Along Huen Tsang's path

I have found travelogues to be more interesting when they have an angle to it. For example Walking the Bible is a journey from Egypt to Jerusalem along the path followed by Moses. Chasing Che is a motorcycle trip along the route that Che Guevera took. Jaya Ganga: In Search of the River Goddess is travel from the origins to the end of river Ganga and Chasing the monsoon is a journey of a man following the path of monsoons in India. All those are books I have enjoyed reading and now along similar lines there is a new book Ten Thousand Miles Without a Cloud by Shuyun Sun which follows the path taken by Huen Tsang, the Chinese pilgrim who toured India during in the 7th century.

Instead of trekking in the neighbourhood, however, she had a grander idea. As a history student, she had been fascinated by Huien Tsang, not because he is one of the most popular figures in Chinese folklore, but because so little is known about him.
The monk who travelled to India in the 7th century is generally regarded as a foolish man in China, as his more popular fictional self, the Monkey King, protagonist of one of China

10 thoughts on “Along Huen Tsang's path

  1. Quite interesting. I recall talking about Huein Tsang to a Chinese colleague and getting a blank stare. I tried all spellings / mispellings (Tsang, Sang, Xang etc) to make sure.
    More than surprise, I was shocked that she didn’t know of the famous traveller. But this article seems to clarify this more – if you’re never *taught* about Tsang, how would you ever know he existed.
    It was more proof that history is more subjective than objective …
    –Das

  2. True..Travelogue is always interesting and in some cases the only source for understanding a place, or people..I have always been intrigued by the fact that not many Indians in the past (read as during the medieval or pre-Christ era), or at least none that I am aware of, made an effort to note down their experiences abroad or even across India….Considering the fact that India had trade links with many nations dating back to thousands of years, an account of experiences like those from many merchants of Venice would have been quite interesting….An account of India itself from Indians would have provided a native account about her especially in the pre-Christ era….Are you aware of any of our own Huen Tsangs or Marco Polos? Or, were Indians not interested in recording history?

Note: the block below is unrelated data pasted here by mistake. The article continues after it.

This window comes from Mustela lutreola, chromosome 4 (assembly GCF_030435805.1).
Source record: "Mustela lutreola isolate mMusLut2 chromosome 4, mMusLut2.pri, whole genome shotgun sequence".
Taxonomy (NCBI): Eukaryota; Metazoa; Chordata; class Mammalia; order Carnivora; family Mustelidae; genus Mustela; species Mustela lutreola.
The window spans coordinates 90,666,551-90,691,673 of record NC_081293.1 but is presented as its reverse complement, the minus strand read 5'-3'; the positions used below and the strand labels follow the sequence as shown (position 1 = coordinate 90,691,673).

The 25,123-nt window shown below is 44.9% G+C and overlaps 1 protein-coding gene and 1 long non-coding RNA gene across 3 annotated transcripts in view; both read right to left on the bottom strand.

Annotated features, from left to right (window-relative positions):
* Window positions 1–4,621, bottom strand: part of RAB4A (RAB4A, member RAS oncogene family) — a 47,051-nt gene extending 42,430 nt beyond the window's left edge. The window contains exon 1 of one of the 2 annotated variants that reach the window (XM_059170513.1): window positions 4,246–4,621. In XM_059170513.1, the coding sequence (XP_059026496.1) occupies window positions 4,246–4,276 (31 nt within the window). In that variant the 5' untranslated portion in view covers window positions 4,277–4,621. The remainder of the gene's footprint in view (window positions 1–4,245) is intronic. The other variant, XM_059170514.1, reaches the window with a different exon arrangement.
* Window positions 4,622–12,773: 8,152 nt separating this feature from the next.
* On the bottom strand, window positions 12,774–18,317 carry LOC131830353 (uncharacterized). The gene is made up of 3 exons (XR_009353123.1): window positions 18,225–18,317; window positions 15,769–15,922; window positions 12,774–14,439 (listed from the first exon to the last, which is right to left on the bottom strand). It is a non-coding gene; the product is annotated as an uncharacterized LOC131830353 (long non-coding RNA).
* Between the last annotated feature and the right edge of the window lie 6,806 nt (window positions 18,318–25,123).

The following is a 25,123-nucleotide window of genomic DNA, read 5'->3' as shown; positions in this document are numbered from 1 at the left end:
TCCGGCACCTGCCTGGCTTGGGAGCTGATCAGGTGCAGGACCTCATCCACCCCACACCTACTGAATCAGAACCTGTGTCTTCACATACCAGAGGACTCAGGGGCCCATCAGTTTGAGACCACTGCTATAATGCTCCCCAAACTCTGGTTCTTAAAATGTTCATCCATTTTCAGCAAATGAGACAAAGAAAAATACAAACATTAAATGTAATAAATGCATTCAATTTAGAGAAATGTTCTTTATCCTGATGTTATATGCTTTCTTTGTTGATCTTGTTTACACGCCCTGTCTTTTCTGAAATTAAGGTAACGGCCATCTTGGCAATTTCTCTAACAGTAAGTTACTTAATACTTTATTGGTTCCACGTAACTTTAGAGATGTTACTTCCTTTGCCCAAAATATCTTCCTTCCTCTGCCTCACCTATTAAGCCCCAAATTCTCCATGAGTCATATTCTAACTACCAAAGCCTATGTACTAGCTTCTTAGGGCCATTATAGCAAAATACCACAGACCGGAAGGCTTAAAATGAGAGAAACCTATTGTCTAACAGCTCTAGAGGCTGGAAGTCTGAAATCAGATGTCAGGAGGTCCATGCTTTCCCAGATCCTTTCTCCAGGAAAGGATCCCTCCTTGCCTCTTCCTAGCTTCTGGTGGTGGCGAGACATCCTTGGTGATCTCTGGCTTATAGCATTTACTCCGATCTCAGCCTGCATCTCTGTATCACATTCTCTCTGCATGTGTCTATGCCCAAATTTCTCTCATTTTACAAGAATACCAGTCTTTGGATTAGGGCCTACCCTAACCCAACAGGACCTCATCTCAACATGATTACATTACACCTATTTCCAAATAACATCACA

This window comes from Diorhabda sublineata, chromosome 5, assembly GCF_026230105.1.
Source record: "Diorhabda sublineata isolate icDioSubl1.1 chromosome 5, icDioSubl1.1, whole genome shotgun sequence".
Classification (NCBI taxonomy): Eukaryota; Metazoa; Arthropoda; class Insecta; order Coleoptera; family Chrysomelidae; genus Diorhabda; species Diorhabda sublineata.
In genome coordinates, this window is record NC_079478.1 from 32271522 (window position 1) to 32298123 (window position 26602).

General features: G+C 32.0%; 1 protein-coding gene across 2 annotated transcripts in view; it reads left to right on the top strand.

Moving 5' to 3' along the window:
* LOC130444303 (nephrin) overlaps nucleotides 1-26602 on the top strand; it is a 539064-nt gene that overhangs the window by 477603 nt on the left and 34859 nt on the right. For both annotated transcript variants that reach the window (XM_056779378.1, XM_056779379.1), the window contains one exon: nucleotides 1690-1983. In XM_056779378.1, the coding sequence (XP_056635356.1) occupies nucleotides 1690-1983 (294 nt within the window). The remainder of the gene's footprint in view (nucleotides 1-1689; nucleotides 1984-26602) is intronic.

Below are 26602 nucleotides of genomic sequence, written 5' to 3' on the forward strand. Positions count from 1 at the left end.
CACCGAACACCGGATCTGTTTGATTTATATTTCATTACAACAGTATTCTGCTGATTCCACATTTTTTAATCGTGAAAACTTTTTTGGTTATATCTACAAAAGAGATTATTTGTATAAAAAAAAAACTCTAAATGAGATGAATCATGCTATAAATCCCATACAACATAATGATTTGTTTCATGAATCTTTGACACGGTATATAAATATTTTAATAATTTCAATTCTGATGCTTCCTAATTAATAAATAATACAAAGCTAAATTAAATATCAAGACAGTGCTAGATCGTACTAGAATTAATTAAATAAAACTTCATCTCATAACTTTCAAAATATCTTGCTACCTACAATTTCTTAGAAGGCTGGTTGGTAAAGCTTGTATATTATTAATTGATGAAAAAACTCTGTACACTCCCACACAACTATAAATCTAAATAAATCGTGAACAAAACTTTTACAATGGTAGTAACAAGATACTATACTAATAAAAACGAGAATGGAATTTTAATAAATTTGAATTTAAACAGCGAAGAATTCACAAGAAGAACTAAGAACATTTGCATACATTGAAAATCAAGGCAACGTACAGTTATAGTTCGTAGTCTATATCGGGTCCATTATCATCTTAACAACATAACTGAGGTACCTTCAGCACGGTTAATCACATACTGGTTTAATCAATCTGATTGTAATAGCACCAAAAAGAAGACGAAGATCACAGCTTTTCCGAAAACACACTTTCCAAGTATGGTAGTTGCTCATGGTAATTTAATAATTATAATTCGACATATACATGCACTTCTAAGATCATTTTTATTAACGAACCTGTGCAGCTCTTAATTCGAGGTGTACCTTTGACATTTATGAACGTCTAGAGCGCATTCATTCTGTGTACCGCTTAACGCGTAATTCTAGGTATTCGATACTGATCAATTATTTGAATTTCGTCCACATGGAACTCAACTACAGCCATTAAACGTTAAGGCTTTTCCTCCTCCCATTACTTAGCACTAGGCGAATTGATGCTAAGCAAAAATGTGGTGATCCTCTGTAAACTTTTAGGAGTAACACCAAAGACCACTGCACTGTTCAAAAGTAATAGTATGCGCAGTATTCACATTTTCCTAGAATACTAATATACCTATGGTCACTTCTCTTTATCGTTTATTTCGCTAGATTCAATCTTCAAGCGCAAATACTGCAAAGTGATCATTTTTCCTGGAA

3. P@L, Megasthenes who was the Greek ambassador during the time of Chanakya/Chandra Gupta Maurya wrote a book called Indica about life in 3rd century BC India. I think that book was lost and only references to that survive.
    Das, I went through exactly the same conversation with a Chinese clasmate and she had no idea about Huien Tsang

  4. Among the books that I have come acoss, “chasing the mountain of light: across India on the trail of Kohinoor” by Kevin Rushby and “Arrow of the blue-skinned god: retracing the ramayana through India” by Jonah Blank are travelogues similar in nature. Interesting reads – both of them.
    -Anjali

  5. Funny, I was talking to a Chinese friend of mine and I found out that the Chinese do not pronounce the name as ‘Hueng Tsang’ the way we do. When I described his journey, he recognized the name immediately. The next time I talk to him, I will find out the exact Chinese name and post it here.

Leave a Reply

Your email address will not be published.